Browser statistics: What a difference a year makes!

I came across a tweet this morning from a librarian who noted that 40% of their users are on Google Chrome. That number struck me as quite high, so I thought I would take a quick look at the usage statistics for the Library’s web site and see where we were at.

I also thought I’d compare it to last years numbers to get a sense of how things had shifted, if at all.

Browser Sept 2012 Sept 2013 Change
Internet Explorer 44% 38% -6%
Firefox 22% 20% -2%
Chrome 16% 23% +7%
Safari 16% 18% +2%

While we are no where near a 40% share for Chrome, Chrome has made the largest gain in our user base, to the point where it is now the second-most-used browser, usurping the long-held order of IE-Firefox-Chrome-Safari!

Again, this isn’t altogether surprising, although I would have expected Firefox to have gained a part of the share lost to IE. Still, it is interesting to note, if only to firmly establish Chrome as browser ascendant.


Browser statistics: Comparing /library to the world

Start of a new month, which means that the browser stats are out for September. Given that September is the first month of the new academic year, I thought it would be interesting to compare the browser stats for the Library’s web site against the worldwide numbers to see what the differences are.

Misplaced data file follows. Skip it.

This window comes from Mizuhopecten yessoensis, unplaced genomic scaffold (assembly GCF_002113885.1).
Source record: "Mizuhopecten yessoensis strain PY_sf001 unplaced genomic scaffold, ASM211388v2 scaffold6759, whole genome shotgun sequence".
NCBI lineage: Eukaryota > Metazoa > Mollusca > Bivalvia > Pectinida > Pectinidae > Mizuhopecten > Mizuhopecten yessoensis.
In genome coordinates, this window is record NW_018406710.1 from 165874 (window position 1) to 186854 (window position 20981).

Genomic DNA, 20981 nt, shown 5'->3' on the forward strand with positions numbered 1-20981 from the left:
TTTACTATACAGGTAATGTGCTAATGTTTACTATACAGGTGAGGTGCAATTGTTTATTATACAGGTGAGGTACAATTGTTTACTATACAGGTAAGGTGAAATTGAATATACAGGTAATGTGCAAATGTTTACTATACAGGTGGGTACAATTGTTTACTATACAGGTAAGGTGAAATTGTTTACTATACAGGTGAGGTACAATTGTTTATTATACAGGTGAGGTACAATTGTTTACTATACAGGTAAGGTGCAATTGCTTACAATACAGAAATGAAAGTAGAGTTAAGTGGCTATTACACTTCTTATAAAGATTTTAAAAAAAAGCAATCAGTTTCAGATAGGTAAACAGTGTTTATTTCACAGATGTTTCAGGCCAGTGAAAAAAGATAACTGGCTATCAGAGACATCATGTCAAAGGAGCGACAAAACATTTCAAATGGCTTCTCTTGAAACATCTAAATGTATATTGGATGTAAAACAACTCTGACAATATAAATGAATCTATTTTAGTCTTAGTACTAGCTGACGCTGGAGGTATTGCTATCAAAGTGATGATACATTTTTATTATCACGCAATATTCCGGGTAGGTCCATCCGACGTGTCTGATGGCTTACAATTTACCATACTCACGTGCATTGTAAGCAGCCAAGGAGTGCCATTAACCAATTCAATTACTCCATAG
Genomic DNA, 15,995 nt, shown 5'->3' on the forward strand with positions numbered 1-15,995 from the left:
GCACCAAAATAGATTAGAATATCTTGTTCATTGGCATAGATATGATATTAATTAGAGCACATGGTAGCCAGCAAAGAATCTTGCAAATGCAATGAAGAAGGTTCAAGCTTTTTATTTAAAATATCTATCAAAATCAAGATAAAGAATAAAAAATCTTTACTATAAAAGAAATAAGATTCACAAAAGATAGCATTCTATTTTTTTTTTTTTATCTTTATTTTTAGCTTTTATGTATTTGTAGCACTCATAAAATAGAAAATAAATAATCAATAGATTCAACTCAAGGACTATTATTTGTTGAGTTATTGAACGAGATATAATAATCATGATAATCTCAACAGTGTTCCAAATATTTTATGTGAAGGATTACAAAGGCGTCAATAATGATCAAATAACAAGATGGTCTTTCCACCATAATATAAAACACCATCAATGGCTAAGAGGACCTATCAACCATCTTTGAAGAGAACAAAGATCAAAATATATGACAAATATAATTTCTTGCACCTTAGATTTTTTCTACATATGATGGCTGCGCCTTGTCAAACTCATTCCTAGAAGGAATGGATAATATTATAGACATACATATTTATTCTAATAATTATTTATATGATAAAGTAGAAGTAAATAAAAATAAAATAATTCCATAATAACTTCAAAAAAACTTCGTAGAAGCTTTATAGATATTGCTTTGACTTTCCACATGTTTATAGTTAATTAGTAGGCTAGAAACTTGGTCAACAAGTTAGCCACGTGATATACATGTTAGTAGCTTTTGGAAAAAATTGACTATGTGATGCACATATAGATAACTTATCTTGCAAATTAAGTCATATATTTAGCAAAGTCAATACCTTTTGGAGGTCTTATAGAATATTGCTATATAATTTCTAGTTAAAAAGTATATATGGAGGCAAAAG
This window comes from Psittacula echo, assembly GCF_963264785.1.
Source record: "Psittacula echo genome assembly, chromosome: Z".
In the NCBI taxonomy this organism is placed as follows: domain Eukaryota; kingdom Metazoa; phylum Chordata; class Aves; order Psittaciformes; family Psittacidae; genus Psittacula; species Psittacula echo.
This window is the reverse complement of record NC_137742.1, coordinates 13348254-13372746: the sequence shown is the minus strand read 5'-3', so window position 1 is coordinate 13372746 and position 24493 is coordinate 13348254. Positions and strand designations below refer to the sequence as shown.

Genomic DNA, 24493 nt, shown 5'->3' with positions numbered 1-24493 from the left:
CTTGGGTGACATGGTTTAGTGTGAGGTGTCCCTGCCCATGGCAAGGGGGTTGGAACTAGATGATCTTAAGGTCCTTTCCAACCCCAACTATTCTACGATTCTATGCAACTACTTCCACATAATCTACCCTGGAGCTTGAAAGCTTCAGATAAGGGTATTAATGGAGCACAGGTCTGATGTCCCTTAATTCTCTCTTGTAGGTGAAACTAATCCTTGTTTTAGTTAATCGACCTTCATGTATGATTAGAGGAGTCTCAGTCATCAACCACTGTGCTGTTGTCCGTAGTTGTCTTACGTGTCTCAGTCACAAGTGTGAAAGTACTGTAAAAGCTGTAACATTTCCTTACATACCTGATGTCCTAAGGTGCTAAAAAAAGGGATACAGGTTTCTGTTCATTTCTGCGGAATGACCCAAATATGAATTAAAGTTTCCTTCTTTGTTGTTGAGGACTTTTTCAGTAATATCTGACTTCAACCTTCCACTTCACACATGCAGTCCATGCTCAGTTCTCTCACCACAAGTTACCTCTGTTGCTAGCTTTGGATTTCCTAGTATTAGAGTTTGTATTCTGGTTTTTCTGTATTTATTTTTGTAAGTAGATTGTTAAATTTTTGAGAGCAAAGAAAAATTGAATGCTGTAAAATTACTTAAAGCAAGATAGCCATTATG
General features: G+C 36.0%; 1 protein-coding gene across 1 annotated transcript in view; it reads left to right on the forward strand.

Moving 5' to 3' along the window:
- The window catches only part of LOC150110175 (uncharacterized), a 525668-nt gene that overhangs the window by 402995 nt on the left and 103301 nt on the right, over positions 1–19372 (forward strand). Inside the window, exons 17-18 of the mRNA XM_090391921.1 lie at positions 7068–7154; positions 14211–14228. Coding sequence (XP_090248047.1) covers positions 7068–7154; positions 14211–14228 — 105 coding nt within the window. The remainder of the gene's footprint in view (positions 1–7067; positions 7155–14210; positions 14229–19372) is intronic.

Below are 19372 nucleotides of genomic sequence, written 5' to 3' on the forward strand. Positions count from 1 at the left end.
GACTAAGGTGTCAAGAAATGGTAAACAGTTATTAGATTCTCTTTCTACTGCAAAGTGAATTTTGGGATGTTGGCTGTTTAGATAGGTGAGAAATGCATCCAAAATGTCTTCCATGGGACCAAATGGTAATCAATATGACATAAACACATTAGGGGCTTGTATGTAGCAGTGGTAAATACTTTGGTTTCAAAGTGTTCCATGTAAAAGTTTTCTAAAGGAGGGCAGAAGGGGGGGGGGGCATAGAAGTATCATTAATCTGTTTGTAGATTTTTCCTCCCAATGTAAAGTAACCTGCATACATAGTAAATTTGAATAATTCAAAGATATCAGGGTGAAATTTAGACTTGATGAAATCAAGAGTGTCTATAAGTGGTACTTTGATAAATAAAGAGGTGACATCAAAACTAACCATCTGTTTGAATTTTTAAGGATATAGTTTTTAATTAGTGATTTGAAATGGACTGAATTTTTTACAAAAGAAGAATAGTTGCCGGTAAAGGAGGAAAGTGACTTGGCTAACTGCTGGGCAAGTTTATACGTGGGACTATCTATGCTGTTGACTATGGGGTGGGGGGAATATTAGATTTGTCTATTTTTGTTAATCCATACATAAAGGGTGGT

Here are the results:

September 2012
Browser Worldwide Market Share [source] Percentage of visits at
Internet Explorer 54% 44%
Firefox 20% 22%
Chrome 19% 16%
Safari 5% 16%
Opera 2% 0.2%

The biggest difference is (remains, since this isn’t new) the much higher percentage of visitors to the Library’s site using Safari, equal to Chrome.

Another thing to keep in mind is that a good amount of the visits registered to the Library’s web site (I would conservatively put the number at 50%) come from students firing up a browser from a Library workstation, where the Library’s site is the default home page. These workstations are almost entirely Windows machines with IE and FF icons on the desktop. If we were able to remove this traffic from the above numbers, I am certain we would see that Safari has an even higher percentage than the basic report shows.

Luckily, we do already test on Safari! 🙂

How does this compare with the browser stats for your library?